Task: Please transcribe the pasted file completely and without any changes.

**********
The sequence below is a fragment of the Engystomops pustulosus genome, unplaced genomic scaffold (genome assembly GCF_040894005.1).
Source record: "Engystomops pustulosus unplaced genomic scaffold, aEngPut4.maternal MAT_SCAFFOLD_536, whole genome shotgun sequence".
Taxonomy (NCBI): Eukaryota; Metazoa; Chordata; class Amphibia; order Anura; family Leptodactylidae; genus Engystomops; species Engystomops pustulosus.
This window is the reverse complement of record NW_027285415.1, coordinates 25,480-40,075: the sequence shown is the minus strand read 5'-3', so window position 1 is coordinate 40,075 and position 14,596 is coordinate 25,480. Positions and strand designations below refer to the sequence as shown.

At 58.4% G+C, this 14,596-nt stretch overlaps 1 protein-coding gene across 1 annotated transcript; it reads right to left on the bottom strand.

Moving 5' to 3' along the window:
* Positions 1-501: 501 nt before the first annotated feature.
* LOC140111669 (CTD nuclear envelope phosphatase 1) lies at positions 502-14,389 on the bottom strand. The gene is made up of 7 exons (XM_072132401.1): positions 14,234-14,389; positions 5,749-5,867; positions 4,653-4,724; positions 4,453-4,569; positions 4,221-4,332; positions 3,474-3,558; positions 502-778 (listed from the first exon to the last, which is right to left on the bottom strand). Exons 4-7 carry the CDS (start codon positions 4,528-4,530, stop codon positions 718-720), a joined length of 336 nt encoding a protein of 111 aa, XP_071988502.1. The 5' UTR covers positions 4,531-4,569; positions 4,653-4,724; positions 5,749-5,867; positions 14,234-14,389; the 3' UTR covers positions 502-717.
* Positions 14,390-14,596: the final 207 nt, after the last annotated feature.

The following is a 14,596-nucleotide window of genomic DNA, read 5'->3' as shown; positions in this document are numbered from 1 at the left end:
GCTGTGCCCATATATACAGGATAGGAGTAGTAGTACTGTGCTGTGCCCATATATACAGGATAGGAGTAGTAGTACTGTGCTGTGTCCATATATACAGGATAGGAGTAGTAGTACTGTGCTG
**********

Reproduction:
The sequence below is a fragment of the Engystomops pustulosus genome, unplaced genomic scaffold (genome assembly GCF_040894005.1).
Source record: "Engystomops pustulosus unplaced genomic scaffold, aEngPut4.maternal MAT_SCAFFOLD_536, whole genome shotgun sequence".
Taxonomy (NCBI): Eukaryota; Metazoa; Chordata; class Amphibia; order Anura; family Leptodactylidae; genus Engystomops; species Engystomops pustulosus.
This window is the reverse complement of record NW_027285415.1, coordinates 25,480-40,075: the sequence shown is the minus strand read 5'-3', so window position 1 is coordinate 40,075 and position 14,596 is coordinate 25,480. Positions and strand designations below refer to the sequence as shown.

At 58.4% G+C, this 14,596-nt stretch overlaps 1 protein-coding gene across 1 annotated transcript; it reads right to left on the bottom strand.

Moving 5' to 3' along the window:
* Positions 1-501: 501 nt before the first annotated feature.
* LOC140111669 (CTD nuclear envelope phosphatase 1) lies at positions 502-14,389 on the bottom strand. The gene is made up of 7 exons (XM_072132401.1): positions 14,234-14,389; positions 5,749-5,867; positions 4,653-4,724; positions 4,453-4,569; positions 4,221-4,332; positions 3,474-3,558; positions 502-778 (listed from the first exon to the last, which is right to left on the bottom strand). Exons 4-7 carry the CDS (start codon positions 4,528-4,530, stop codon positions 718-720), a joined length of 336 nt encoding a protein of 111 aa, XP_071988502.1. The 5' UTR covers positions 4,531-4,569; positions 4,653-4,724; positions 5,749-5,867; positions 14,234-14,389; the 3' UTR covers positions 502-717.
* Positions 14,390-14,596: the final 207 nt, after the last annotated feature.

The following is a 14,596-nucleotide window of genomic DNA, read 5'->3' as shown; positions in this document are numbered from 1 at the left end:
GCTGTGCCCATATATACAGGATAGGAGTAGTAGTACTGTGCTGTGCCCATATATACAGGATAGGAGTAGTAGTACTGTGCTGTGTCCATATATACAGGATAGGAGTAGTAGTACTGTGCTG